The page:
A Dame to Remember
A walk through the NH Statehouse is a good way to absorb a little of the state’s political DNA, but it might leave you convinced that we are all descended from old, bearded white guys.
Editor Rick Broussard
Photo by John Hession
The portrait gallery that fills the walls of the Statehouse features an array of painting styles and subjects from many walks of life dating from recent years to the birth of the nation, but it is largely a bunch of grizzled dudes looking serious. Still, speaking as an old, bearded white guy, I can assure you there are plenty of lessons you can learn from a Statehouse tour.
One is that history doesn’t maintain itself. For all the concern for our historic treasures, the “Hall of Flags” that greets Statehouse visitors is in sad condition. It includes 115 bloodstained and battle-scarred flags, including 88 from the Civil War — all visibly deteriorating.
Fortunately, the hall is at the top of the NH Preservation Alliance’s “Seven to Save” list of endangered state properties. For years, the State Liquor Commission has provided a painless (or even pain-killing) way to assist, selling commemorative bottles of liquor with proceeds going to the preservation effort. The latest bottle in the series is decorated to look like a small section of the Hall of Flags, and it’s filled with good American whiskey — unlike earlier commemorative bottles containing vodka(!).
It’s been a while since I had a chance to wander around the Statehouse. It’s amazingly wanderable as a museum, and I was reminded what an enlightening resource it is while working on this month’s feature about women and power, “Persistence” (page 48). Since women could not even vote until 1920 (the year my dad was born), it’s really no surprise that dudes dominate the portrait gallery, but I was surprised by one of the rare women I found hung in a place of honor in those halls.
Harriet Patience Dame was born in North Barnstead in 1815. During the Civil War, she joined the 2nd New Hampshire Volunteers as a unit nurse and “hospital matron.”
She appears formidable in her portrait, though a closer look reveals a sparkle and just a hint of a smile. It gives me the impression she had a good sense of humor. If so, she needed it. The plaque by her portrait explains that her regiment marched more than 6,000 miles, fought in 20 pitched battles (including Fredricksburg and Bull Run) and lost more than 1,000 of the 3,000 men assigned to it.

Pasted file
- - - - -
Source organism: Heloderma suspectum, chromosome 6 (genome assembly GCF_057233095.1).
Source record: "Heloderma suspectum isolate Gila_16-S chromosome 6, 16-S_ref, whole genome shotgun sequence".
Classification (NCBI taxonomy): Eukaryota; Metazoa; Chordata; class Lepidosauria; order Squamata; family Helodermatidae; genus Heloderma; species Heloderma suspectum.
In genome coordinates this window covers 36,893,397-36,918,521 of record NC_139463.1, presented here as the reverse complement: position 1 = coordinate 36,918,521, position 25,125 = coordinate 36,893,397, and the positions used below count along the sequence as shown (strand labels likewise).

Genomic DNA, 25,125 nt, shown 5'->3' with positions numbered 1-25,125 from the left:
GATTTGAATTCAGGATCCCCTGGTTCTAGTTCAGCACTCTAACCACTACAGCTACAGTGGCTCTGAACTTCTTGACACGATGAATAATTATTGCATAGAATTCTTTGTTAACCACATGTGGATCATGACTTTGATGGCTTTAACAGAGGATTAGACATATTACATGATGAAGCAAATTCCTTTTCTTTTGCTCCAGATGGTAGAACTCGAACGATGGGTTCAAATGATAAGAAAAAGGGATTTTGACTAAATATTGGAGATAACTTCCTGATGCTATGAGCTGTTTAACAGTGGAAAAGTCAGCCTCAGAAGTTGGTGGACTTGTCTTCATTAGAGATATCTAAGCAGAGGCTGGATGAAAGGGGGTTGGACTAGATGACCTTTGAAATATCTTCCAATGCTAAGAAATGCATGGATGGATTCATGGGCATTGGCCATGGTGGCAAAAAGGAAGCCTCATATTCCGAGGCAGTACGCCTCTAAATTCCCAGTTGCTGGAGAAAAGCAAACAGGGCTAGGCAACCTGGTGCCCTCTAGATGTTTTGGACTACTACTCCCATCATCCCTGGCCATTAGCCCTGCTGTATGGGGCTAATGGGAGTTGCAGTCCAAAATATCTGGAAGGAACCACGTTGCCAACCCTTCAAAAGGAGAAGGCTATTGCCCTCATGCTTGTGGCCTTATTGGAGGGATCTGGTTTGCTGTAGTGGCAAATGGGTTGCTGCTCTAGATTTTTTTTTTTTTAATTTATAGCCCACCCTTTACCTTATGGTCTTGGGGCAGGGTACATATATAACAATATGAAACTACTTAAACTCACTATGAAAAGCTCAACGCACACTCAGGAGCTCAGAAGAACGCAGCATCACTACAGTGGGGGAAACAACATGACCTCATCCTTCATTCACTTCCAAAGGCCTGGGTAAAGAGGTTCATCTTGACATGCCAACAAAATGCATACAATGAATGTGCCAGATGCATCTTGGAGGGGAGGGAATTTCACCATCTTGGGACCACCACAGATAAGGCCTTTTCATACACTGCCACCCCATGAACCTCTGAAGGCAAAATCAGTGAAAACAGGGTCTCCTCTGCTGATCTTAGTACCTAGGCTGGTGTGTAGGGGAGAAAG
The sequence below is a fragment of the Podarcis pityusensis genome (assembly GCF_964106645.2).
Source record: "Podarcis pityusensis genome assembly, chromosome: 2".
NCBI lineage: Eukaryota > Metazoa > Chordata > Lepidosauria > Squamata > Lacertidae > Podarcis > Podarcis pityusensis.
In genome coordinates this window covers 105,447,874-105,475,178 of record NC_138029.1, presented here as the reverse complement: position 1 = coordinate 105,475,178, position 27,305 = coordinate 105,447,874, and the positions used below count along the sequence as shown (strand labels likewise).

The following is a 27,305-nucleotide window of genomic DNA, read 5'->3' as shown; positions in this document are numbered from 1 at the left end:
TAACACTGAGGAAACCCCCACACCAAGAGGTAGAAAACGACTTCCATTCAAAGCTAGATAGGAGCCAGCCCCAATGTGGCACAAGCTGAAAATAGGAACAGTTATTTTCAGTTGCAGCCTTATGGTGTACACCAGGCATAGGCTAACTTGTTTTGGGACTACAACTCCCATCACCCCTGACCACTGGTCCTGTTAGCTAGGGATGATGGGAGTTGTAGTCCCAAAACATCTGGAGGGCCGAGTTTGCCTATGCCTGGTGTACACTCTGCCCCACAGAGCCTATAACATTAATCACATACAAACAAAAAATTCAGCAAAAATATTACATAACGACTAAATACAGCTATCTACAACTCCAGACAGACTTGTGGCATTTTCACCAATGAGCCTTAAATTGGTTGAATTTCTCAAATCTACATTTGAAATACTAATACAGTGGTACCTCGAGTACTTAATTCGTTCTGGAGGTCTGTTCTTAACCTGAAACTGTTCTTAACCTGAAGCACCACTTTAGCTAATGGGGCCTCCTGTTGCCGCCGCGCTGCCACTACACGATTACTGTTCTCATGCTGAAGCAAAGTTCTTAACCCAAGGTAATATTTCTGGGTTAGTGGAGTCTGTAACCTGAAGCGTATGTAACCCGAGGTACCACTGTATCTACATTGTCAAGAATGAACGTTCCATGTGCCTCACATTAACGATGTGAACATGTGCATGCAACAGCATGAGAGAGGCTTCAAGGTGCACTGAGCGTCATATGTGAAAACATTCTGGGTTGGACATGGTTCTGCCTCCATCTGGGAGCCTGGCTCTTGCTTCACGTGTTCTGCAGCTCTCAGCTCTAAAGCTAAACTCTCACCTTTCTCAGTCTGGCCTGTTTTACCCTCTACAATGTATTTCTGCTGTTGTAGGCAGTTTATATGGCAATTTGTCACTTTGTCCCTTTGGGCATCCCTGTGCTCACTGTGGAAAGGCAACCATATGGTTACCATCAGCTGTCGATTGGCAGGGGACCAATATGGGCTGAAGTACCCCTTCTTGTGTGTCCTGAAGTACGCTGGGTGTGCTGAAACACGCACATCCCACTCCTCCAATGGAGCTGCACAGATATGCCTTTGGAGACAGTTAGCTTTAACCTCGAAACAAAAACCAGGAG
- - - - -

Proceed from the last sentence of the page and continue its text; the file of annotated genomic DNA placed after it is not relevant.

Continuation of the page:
“Dame’s fame as a nurse spread far and wide,” reads her plaque. “She declined offers of higher office to recruit more nurses for combat, twice captured, she was twice released with apologies and high praise by her captors.”
According to historian Janice Brown, who writes the excellent Cow Hampshire blog (cowhampshireblog.com), she nursed soldiers through smallpox and worked all night treating the wounded and burying the dead, all for her army salary of $6 a month. She endured all the privations of the troops, often as the only woman among them. The colonel of the 2nd Regiment, Gen. Gilman Marston, said, “Wherever the regiment went, she went, often going on foot, and sometimes camping on the field without a tent. ... She was truly an angel of mercy, the bravest woman I ever knew. I have seen her face a battery without flinching.”
The nurses singled out for excellence in this issue (page 66) may not be battle-tested as was Harriet Dame, but they carry her spirit with them.
Next time anyone needs a little inspiration to face the struggles of this world, I recommend a stroll around the Statehouse portrait gallery. And then, maybe, raise a glass of good American whiskey (or your own favorite libation) to those who made our past, those who preserve it and those still working on our future.